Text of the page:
Alex Jones ‘cowardly’ for missing court, Sandy Hook dad says
AUSTIN, Texas (AP) — The father of a 6-year-old killed in the Sandy Hook Elementary School shooting said Tuesday that…
AUSTIN, Texas (AP) — The father of a 6-year-old killed in the Sandy Hook Elementary School shooting said Tuesday that it was “cowardly” of Alex Jones to skip hearing his testimony in person about how Jones’ claims that the massacre was a hoax deeply affected his family.
“What was said about me and Sandy Hook itself resonates around the world,” Neil Heslin testified Tuesday. “As time went on I truly realized how dangerous it was … My life has been threatened. I fear for my life, I fear for my safety.”
Heslin and Scarlett Lewis, the parents of 6-year-old Jesse Lewis, have sued Jones and his media company Free Speech Systems over the harassment and threats they and other parents say they’ve endured for years while Jones and his Infowars website claimed the 2012 attack that killed 20 first-graders and six staffers at the Connecticut school was a hoax or faked.
Heslin and Lewis are seeking at least $150 million in the case.
“Today is very important to me and it’s been a long time coming … to face Alex Jones for what he said and did to me. To restore the honor and legacy of my son,” Heslin said.
Heslin and Lewis suffer from a form of post-traumatic stress disorder that comes from constant trauma, similar to that endured by soldiers in war zones or child abuse victims, a forensic psychologist who studied their cases and met with them testified Monday.
Tuesday is the last scheduled day of testimony. Jones, who has skipped large portions of the trial, and brought a cadre of bodyguards when he does attend, was expected to testify as the sole witness in his defense, his attorney said.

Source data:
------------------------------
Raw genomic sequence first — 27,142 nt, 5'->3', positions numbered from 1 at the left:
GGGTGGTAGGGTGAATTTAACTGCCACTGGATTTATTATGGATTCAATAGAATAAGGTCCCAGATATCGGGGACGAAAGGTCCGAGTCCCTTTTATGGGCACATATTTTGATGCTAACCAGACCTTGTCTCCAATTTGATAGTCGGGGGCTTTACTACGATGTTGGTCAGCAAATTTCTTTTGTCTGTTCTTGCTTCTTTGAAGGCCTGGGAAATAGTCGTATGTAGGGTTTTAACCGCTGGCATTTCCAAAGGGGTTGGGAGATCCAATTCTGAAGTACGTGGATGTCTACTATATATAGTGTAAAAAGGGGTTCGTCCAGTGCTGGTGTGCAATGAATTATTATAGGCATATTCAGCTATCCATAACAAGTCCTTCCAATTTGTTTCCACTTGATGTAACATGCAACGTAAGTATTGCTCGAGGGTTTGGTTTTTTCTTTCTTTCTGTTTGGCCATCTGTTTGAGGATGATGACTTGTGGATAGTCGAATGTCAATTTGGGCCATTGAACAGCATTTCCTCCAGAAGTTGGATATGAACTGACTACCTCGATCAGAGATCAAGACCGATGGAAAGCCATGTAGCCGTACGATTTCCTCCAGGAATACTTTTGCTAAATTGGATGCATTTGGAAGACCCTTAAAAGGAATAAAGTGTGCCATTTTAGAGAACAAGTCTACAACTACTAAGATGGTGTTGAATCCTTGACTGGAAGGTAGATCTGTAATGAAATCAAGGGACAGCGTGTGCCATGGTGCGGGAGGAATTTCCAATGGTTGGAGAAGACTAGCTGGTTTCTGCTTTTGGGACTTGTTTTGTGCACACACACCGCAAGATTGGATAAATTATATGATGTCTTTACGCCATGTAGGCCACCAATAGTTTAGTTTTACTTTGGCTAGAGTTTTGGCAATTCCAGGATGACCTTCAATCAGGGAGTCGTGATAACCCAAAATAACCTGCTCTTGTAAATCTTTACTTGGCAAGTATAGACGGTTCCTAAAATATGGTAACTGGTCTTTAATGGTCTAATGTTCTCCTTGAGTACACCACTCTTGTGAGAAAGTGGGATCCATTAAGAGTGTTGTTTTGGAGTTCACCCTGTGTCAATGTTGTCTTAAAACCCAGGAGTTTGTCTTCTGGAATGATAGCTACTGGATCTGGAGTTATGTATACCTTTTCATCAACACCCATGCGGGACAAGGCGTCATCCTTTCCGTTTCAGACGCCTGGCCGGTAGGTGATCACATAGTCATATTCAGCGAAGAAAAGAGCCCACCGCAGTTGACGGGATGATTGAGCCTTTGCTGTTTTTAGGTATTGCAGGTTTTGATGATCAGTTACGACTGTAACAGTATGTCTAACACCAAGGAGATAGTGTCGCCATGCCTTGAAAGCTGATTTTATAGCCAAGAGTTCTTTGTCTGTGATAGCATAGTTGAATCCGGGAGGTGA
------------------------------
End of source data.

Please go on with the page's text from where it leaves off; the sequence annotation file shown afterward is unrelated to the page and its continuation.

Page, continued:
Jones has portrayed the lawsuit against him as an attack on his First Amendment rights.
At stake in the trial is how much Jones will pay. The parents have asked the jury to award $150 million in compensation for defamation and intentional infliction of emotional distress. The jury will then consider whether Jones and his company will pay punitive damages.
The trial is just one of several Jones faces.
Courts in Texas and Connecticut have already found Jones liable for defamation for his portrayal of the Sandy Hook massacre as a hoax involving actors aimed at increasing gun control. In both states, judges issued default judgements against Jones without trials because he failed to respond to court orders and turn over documents.
Jones has already tried to protect Free Speech Systems financially. The company filed for federal bankruptcy protection last week. Sandy Hook families have separately sued Jones over his financial claims, arguing that the company is trying to protect millions owned by Jones and his family through shell entities.
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